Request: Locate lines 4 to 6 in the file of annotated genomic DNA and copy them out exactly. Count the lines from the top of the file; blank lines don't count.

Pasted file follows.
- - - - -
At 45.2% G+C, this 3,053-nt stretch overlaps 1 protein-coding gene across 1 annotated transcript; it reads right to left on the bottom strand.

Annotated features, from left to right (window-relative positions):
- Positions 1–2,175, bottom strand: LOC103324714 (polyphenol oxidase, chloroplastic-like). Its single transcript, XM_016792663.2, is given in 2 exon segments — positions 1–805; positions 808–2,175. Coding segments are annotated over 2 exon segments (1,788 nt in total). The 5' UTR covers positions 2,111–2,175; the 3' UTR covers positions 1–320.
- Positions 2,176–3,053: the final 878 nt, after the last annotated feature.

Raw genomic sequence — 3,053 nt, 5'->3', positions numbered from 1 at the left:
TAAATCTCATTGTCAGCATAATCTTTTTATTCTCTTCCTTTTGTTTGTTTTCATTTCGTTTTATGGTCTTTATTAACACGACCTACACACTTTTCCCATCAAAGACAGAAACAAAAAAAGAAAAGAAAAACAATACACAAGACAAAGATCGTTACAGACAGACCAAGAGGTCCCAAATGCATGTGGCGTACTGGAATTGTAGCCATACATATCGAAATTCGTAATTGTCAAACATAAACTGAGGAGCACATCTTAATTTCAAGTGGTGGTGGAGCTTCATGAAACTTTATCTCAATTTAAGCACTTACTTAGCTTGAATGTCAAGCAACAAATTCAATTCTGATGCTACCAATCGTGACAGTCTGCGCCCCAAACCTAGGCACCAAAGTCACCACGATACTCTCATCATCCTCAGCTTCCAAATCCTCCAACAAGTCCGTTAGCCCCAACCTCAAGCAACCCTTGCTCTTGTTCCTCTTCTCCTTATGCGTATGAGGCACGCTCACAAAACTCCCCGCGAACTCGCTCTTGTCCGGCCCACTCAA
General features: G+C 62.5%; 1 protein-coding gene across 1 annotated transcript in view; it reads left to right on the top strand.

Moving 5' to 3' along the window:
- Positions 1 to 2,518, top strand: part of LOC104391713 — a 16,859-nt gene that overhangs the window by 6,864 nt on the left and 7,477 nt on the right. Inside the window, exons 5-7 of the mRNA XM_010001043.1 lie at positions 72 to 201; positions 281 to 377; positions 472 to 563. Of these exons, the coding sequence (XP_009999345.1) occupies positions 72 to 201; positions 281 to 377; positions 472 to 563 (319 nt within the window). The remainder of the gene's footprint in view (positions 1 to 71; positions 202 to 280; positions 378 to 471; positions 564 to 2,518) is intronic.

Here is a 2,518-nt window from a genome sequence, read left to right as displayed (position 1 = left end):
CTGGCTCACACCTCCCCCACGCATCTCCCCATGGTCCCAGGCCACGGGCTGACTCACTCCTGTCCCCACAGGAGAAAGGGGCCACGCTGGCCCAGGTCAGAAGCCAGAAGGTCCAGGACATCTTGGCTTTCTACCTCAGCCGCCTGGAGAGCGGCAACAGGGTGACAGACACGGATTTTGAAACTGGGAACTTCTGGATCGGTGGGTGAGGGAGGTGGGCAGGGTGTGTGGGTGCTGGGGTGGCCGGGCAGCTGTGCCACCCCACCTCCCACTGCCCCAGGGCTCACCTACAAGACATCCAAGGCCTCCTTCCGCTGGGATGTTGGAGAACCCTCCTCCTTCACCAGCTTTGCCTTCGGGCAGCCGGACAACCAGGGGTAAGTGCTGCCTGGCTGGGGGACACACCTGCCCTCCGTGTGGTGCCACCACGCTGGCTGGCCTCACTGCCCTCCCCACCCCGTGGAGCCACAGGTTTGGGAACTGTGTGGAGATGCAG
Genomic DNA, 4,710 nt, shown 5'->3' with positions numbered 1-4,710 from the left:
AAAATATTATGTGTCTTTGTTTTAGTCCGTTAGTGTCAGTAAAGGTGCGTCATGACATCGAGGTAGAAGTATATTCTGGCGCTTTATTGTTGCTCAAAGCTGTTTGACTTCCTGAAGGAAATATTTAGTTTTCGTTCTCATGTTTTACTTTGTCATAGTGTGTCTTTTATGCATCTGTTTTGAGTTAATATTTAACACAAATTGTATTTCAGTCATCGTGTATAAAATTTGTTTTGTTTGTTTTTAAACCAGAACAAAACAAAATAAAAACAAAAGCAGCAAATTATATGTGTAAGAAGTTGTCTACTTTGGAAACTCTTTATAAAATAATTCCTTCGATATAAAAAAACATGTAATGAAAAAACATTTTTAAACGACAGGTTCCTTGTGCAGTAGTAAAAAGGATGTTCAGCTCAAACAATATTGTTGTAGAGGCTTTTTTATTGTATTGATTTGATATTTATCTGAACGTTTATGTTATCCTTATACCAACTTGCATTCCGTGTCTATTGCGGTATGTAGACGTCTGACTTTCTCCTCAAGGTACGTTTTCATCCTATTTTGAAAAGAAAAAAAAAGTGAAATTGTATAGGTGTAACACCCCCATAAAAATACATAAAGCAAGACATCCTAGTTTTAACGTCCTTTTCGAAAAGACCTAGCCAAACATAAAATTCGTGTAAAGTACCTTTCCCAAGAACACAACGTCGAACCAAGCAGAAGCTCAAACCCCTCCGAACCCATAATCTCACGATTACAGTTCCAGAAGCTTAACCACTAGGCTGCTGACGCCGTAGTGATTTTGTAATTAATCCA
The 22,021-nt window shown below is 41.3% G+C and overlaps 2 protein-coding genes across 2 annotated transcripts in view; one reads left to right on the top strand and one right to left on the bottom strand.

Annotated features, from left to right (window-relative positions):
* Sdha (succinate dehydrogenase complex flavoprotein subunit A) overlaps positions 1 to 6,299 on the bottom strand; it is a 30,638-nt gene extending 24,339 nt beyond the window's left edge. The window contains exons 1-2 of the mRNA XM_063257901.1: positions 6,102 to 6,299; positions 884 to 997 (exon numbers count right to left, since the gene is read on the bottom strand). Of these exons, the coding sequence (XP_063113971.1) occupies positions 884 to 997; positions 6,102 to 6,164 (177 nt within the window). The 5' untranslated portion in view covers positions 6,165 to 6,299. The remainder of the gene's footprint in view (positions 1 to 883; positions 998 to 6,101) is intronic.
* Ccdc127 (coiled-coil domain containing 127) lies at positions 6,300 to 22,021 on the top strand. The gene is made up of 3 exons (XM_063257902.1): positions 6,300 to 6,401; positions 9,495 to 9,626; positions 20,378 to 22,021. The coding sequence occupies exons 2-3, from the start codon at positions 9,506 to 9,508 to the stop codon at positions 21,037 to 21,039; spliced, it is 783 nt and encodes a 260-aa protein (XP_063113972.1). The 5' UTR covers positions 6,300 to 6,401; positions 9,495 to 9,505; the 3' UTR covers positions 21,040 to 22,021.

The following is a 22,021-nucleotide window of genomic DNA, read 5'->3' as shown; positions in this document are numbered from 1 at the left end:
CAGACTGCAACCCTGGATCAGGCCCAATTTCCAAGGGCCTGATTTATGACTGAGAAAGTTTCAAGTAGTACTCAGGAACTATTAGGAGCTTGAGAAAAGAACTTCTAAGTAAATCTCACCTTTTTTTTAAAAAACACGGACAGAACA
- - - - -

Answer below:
- Positions 2,176–3,053: the final 878 nt, after the last annotated feature.

Raw genomic sequence — 3,053 nt, 5'->3', positions numbered from 1 at the left:
TAAATCTCATTGTCAGCATAATCTTTTTATTCTCTTCCTTTTGTTTGTTTTCATTTCGTTTTATGGTCTTTATTAACACGACCTACACACTTTTCCCATCAAAGACAGAAACAAAAAAAGAAAAGAAAAACAATACACAAGACAAAGATCGTTACAGACAGACCAAGAGGTCCCAAATGCATGTGGCGTACTGGAATTGTAGCCATACATATCGAAATTCGTAATTGTCAAACATAAACTGAGGAGCACATCTTAATTTCAAGTGGTGGTGGAGCTTCATGAAACTTTATCTCAATTTAAGCACTTACTTAGCTTGAATGTCAAGCAACAAATTCAATTCTGATGCTACCAATCGTGACAGTCTGCGCCCCAAACCTAGGCACCAAAGTCACCACGATACTCTCATCATCCTCAGCTTCCAAATCCTCCAACAAGTCCGTTAGCCCCAACCTCAAGCAACCCTTGCTCTTGTTCCTCTTCTCCTTATGCGTATGAGGCACGCTCACAAAACTCCCCGCGAACTCGCTCTTGTCCGGCCCACTCAA